2. Wrong lesson from the marshmellow test. University of Rochester researchers exposed kids to an adult who promised to bring them better supplies but didn’t. When those kids were exposed to the marshmellow test, they did far worse.Willpower is important in enabling kids to be successful. But, it is likely more important for kids to grow up in an environment where they trust the adults they grow up with. Still a small sample (28 kids) but worth revisiting the learning.
  3. Prisoner’s dilemma has a dominant strategy that is worse for everyone. Unlimited vacation works like that because everyone wants to be perceived as a little more hard working. Equilibrium is 0.
    The only way companies can get around that is by shifting equilibrium – e.g. enforce x weeks of mandatory vacation.
2. BUY it! · Career · Novel Concepts and Interesting Research · Philosophy

BR 231: Tribe of Mentors by Tim Ferris

Category: 2 – BUY it!* (All Categories are 1 – Read ASAP!, 2 – BUY it!, 3 – SHELF it, 4 – SOMEDAY it)

Comments: An enjoyable book with many nuggets of life advice that will likely resonate with you depending on when you read it.

Not top, but the first 3 Lessons:

  1. Susan Cain – “You will hear so many stories of people who risked everything in order to achieve this or that goal, especially creative goals. But I do not believe that your best creative work is done when you’re stressed out because you’re teetering on the edge of bankruptcy or other personal disasters. Just the opposite. You should set up your life so that it is as comfortable and happy as possible — and so that it accommodates your creative work.”
  2. Tim Urban – “Society loves to glorify the “you-as-CEO” paths and make people who don’t want to be the CEO of their own career feel inferior about their path, but neither of these paths is inherently better or worse than the other — it just depends on your personality, your goals, and what you want from a lifestyle. There are some super smart, talented, special people whose gifts are best expressed as CEO and others whose are best expressed when someone else is worrying about keeping the lights on and you can just put your head down and focus on your work. Likewise, there are some people who need to be CEO to find their work fulfilling and others for whom being CEO and having their work bleed into everything is a recipe for misery.”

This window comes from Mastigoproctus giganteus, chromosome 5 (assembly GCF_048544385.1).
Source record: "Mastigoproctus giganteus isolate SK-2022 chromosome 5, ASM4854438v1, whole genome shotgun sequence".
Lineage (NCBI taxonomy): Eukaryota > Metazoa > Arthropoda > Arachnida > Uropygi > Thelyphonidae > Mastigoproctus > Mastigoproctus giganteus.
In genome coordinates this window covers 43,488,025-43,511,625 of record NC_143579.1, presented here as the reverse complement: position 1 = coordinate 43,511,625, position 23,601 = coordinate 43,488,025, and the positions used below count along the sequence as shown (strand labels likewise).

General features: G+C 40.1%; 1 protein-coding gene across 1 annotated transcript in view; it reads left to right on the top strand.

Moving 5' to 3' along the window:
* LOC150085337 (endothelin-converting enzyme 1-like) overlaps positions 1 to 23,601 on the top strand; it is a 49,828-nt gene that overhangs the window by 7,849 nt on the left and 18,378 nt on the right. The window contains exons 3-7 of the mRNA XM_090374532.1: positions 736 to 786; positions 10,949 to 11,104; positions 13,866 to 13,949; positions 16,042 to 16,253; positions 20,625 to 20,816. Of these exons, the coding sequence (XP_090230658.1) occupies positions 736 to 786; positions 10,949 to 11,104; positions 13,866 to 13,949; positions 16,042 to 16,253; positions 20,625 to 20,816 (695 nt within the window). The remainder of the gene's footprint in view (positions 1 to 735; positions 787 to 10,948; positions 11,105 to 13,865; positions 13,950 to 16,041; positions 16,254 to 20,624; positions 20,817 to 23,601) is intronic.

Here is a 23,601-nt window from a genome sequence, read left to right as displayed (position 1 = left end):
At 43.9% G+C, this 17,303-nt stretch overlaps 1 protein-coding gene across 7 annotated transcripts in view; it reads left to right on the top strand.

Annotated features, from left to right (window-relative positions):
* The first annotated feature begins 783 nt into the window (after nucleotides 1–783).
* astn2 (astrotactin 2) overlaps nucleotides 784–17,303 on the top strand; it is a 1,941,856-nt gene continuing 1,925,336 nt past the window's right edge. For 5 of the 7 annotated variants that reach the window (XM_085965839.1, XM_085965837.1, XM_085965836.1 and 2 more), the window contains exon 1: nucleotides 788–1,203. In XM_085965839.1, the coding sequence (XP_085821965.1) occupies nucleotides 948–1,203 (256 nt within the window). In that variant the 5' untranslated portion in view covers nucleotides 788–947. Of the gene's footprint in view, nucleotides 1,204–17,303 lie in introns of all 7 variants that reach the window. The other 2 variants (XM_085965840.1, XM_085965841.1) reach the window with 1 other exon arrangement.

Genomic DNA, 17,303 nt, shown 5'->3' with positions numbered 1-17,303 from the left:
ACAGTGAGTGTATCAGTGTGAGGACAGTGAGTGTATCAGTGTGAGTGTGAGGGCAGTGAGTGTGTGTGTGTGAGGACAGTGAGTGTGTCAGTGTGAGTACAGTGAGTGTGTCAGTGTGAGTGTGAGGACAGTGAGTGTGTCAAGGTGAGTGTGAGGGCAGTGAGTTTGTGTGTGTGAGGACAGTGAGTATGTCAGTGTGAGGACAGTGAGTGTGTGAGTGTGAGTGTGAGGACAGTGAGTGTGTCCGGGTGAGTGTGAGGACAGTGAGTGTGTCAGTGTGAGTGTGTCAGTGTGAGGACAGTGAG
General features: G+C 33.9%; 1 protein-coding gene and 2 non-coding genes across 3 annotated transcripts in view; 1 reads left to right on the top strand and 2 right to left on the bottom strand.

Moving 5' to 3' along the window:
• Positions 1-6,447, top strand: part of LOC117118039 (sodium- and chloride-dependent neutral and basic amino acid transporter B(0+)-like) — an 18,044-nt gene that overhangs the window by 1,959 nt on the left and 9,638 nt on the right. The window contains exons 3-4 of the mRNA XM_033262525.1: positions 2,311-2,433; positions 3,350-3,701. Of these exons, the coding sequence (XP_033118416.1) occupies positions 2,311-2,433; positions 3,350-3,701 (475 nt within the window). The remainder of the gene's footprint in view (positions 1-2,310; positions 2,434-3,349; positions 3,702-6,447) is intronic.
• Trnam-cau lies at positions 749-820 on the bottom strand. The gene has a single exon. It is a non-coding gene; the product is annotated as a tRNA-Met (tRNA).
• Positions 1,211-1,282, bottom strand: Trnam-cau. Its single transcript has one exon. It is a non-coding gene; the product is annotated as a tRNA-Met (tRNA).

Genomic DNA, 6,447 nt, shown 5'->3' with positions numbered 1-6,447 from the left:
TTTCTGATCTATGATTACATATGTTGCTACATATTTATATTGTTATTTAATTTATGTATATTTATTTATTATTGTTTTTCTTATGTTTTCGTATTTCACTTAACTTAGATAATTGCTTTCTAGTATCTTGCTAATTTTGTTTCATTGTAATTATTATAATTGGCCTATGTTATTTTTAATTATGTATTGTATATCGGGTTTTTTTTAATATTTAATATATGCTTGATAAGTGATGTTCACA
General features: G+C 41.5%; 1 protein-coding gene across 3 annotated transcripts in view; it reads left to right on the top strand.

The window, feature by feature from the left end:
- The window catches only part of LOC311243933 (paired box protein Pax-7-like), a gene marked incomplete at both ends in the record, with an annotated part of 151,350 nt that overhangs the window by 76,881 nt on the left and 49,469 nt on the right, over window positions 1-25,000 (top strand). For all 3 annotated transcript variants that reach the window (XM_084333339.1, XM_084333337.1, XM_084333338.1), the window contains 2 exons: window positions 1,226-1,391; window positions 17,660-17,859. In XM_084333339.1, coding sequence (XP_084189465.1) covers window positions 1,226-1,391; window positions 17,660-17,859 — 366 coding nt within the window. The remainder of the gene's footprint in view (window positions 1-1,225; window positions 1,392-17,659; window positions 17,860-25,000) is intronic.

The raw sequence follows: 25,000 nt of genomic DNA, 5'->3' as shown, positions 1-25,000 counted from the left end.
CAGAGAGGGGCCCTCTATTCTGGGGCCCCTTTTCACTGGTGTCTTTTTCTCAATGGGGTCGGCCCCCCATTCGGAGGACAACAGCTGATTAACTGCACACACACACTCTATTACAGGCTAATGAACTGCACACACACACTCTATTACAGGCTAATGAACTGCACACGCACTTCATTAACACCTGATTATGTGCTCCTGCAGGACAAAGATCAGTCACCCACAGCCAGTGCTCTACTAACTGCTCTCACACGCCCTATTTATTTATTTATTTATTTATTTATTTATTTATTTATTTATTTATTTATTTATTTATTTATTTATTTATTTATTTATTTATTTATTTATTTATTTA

3. Graham Duncan – “I like to think about careers through Dan Siegel’s model of a river flowing between two banks, where one side is chaos and the other side is rigidity.. It’s critical to remember you can always choose to course-correct and swim toward structure or chaos, apprenticeship or freedom, depending on what you need at that moment, what tempo and phase of your career you want to be in, which riverbank you’re coming from and where you want to go.” Advice to himself – be more patient with the rigid side where you’ll likely find yourself in your early life.”

There are literally the first 3 quotes from my book notes. There are many ideas that have stuck with me. R

2. BUY it! · Book Review Actions · Book Reviews · Money

BR 225: Simple wealth, Inevitable wealth by Nick Murray

Category: 2 – BUY it!* (All Categories are 1 – Read ASAP!, 2 – BUY it!, 3 – SHELF it, 4 – SOMEDAY it)

Comments: I am a fan of personal finance and investing books and enjoy reading one every year or so. For the most part, they serve as a nice reminder to me to be thoughtful about saving and investing. This book was particularly interesting because Nick Murray makes a strong case for working with a financial advisor. This is contrary to nearly every other famous investing books. Nick is biased by his own experience as a financial advisor and author of books for financial advisors of course. But, he is upfront about those biases. While it didn’t result in me engaging in an advisor, it inspired me to speak to one. While it was definitely not the right time, I might still end up taking his advice some day in the future. He also hammers home the point that ownership (via stocks) is the only route to wealth.

Top 3 Lessons:

  1. Most wealth is lost not by bad investments but by bad behavior. Fear has a greater grasp on human action than the impressive weight of historical evidence. And, there’s a financial advisor out there for you who is going to be worth every cent you pay (typically 1% of your investments) in terms of adding to your gains, avoiding weaknesses and saving time.
  2. Stocks are the only strategy for long term wealth. Once you adjust for inflation and taxes, bond return is near zero. The real long term return of equities is so much greater than that of bonds that holding bonds is irrational for the true wealth seeker – people fatally underestimate the risk of not holding stocks
  3. Ownership is the only route to wealth. The great long term financial risk isn’t the loss of principal but the erosion of purchasing power = money. Stocks increase in value and raise dividends at a much greater rate than inflation saps our purchasing power.